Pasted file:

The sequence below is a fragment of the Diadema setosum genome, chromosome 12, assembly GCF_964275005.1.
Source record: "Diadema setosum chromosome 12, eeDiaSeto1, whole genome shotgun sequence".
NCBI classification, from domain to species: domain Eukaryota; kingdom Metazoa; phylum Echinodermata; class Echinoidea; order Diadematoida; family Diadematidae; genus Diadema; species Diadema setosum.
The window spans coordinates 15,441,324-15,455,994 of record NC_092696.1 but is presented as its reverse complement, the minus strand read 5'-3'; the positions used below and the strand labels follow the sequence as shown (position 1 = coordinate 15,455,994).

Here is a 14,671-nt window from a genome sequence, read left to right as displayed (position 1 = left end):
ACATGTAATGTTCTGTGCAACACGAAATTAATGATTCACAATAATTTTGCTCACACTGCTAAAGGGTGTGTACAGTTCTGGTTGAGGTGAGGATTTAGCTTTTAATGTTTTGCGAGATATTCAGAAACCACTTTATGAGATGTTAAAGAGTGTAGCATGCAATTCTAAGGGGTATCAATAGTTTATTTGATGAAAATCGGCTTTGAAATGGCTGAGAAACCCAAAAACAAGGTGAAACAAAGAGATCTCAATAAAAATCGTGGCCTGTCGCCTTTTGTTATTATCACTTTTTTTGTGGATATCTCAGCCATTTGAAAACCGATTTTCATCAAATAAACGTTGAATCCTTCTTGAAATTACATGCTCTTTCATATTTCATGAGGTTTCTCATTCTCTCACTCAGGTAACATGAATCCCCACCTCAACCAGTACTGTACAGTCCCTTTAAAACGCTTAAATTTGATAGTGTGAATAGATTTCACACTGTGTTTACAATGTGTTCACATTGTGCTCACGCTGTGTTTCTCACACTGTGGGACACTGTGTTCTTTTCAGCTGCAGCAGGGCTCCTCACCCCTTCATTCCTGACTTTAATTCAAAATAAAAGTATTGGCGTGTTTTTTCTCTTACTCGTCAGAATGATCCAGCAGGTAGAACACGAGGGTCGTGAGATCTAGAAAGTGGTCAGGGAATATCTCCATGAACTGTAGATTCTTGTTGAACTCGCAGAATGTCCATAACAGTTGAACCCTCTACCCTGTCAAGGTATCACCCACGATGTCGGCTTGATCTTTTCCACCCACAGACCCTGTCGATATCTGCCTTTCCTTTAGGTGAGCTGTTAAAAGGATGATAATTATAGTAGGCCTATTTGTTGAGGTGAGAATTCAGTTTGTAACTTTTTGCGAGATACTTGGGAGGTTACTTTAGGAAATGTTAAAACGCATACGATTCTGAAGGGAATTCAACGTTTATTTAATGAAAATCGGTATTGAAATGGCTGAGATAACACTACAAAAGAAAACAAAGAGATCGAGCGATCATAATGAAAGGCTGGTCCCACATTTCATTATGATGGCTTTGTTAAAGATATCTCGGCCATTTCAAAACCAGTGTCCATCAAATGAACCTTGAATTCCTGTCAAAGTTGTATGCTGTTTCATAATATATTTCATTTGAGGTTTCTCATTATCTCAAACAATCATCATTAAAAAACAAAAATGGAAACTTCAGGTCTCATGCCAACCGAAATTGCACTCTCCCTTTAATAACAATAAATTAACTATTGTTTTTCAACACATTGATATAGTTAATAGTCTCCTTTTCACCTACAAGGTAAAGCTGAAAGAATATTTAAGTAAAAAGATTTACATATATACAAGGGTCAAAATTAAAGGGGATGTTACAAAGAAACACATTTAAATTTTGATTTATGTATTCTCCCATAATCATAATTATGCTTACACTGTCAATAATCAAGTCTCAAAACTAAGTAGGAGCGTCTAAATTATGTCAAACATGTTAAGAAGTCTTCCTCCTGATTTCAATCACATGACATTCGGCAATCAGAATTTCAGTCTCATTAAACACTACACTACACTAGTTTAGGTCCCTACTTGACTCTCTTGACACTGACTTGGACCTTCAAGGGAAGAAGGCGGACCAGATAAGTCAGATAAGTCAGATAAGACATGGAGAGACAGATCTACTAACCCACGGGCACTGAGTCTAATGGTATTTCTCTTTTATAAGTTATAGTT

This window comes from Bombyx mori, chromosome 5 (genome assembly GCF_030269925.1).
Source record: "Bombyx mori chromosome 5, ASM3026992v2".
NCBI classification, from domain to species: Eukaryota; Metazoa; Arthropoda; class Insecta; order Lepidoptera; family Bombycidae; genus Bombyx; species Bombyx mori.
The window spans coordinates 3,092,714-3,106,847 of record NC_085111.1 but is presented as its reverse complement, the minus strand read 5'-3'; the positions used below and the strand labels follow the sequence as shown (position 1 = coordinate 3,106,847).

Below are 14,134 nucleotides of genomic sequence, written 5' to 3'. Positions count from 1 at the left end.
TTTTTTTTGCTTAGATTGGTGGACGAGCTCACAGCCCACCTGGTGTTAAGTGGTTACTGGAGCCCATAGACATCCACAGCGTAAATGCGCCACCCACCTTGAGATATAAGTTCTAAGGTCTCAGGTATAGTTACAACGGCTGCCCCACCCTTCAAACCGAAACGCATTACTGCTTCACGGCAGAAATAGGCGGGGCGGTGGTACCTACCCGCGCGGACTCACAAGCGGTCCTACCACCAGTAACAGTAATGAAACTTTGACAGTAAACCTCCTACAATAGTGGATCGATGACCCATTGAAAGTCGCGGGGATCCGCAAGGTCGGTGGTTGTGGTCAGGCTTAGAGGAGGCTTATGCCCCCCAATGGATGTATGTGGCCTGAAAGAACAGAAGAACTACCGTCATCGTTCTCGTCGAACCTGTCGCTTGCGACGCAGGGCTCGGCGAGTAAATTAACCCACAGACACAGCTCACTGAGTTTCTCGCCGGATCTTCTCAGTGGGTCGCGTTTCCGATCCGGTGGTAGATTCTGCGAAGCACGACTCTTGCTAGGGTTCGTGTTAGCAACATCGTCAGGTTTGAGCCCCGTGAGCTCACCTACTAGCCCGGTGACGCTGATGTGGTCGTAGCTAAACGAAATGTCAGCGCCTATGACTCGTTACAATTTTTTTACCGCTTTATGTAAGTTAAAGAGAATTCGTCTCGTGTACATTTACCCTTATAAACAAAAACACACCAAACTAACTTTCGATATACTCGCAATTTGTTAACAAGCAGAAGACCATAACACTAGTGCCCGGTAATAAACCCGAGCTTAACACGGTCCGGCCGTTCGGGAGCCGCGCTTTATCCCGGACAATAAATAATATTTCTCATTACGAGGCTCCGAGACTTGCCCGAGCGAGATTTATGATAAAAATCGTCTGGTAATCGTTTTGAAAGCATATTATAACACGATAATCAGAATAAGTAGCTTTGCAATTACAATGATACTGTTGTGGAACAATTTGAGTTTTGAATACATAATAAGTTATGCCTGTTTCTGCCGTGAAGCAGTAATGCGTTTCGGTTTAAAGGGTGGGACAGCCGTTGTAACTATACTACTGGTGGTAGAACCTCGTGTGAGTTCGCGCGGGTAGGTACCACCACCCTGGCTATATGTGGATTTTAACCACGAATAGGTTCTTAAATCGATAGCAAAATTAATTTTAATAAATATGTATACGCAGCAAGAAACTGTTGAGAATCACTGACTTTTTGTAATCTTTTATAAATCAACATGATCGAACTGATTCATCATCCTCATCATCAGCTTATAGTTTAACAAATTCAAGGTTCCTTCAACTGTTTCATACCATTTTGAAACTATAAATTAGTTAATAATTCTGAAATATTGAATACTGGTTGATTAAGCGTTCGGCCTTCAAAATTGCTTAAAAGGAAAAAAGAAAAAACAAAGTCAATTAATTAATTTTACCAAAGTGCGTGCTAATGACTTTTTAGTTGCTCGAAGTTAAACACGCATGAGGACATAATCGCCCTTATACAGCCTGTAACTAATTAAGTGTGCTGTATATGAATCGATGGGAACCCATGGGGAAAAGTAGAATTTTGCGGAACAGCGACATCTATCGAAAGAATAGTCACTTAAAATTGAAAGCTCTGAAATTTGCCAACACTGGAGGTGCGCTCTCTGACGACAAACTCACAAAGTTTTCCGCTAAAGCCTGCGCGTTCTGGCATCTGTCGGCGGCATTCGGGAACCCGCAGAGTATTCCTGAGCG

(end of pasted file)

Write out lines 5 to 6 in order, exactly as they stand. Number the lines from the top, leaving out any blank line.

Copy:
Here is a 14,671-nt window from a genome sequence, read left to right as displayed (position 1 = left end):
ACATGTAATGTTCTGTGCAACACGAAATTAATGATTCACAATAATTTTGCTCACACTGCTAAAGGGTGTGTACAGTTCTGGTTGAGGTGAGGATTTAGCTTTTAATGTTTTGCGAGATATTCAGAAACCACTTTATGAGATGTTAAAGAGTGTAGCATGCAATTCTAAGGGGTATCAATAGTTTATTTGATGAAAATCGGCTTTGAAATGGCTGAGAAACCCAAAAACAAGGTGAAACAAAGAGATCTCAATAAAAATCGTGGCCTGTCGCCTTTTGTTATTATCACTTTTTTTGTGGATATCTCAGCCATTTGAAAACCGATTTTCATCAAATAAACGTTGAATCCTTCTTGAAATTACATGCTCTTTCATATTTCATGAGGTTTCTCATTCTCTCACTCAGGTAACATGAATCCCCACCTCAACCAGTACTGTACAGTCCCTTTAAAACGCTTAAATTTGATAGTGTGAATAGATTTCACACTGTGTTTACAATGTGTTCACATTGTGCTCACGCTGTGTTTCTCACACTGTGGGACACTGTGTTCTTTTCAGCTGCAGCAGGGCTCCTCACCCCTTCATTCCTGACTTTAATTCAAAATAAAAGTATTGGCGTGTTTTTTCTCTTACTCGTCAGAATGATCCAGCAGGTAGAACACGAGGGTCGTGAGATCTAGAAAGTGGTCAGGGAATATCTCCATGAACTGTAGATTCTTGTTGAACTCGCAGAATGTCCATAACAGTTGAACCCTCTACCCTGTCAAGGTATCACCCACGATGTCGGCTTGATCTTTTCCACCCACAGACCCTGTCGATATCTGCCTTTCCTTTAGGTGAGCTGTTAAAAGGATGATAATTATAGTAGGCCTATTTGTTGAGGTGAGAATTCAGTTTGTAACTTTTTGCGAGATACTTGGGAGGTTACTTTAGGAAATGTTAAAACGCATACGATTCTGAAGGGAATTCAACGTTTATTTAATGAAAATCGGTATTGAAATGGCTGAGATAACACTACAAAAGAAAACAAAGAGATCGAGCGATCATAATGAAAGGCTGGTCCCACATTTCATTATGATGGCTTTGTTAAAGATATCTCGGCCATTTCAAAACCAGTGTCCATCAAATGAACCTTGAATTCCTGTCAAAGTTGTATGCTGTTTCATAATATATTTCATTTGAGGTTTCTCATTATCTCAAACAATCATCATTAAAAAACAAAAATGGAAACTTCAGGTCTCATGCCAACCGAAATTGCACTCTCCCTTTAATAACAATAAATTAACTATTGTTTTTCAACACATTGATATAGTTAATAGTCTCCTTTTCACCTACAAGGTAAAGCTGAAAGAATATTTAAGTAAAAAGATTTACATATATACAAGGGTCAAAATTAAAGGGGATGTTACAAAGAAACACATTTAAATTTTGATTTATGTATTCTCCCATAATCATAATTATGCTTACACTGTCAATAATCAAGTCTCAAAACTAAGTAGGAGCGTCTAAATTATGTCAAACATGTTAAGAAGTCTTCCTCCTGATTTCAATCACATGACATTCGGCAATCAGAATTTCAGTCTCATTAAACACTACACTACACTAGTTTAGGTCCCTACTTGACTCTCTTGACACTGACTTGGACCTTCAAGGGAAGAAGGCGGACCAGATAAGTCAGATAAGTCAGATAAGACATGGAGAGACAGATCTACTAACCCACGGGCACTGAGTCTAATGGTATTTCTCTTTTATAAGTTATAGTT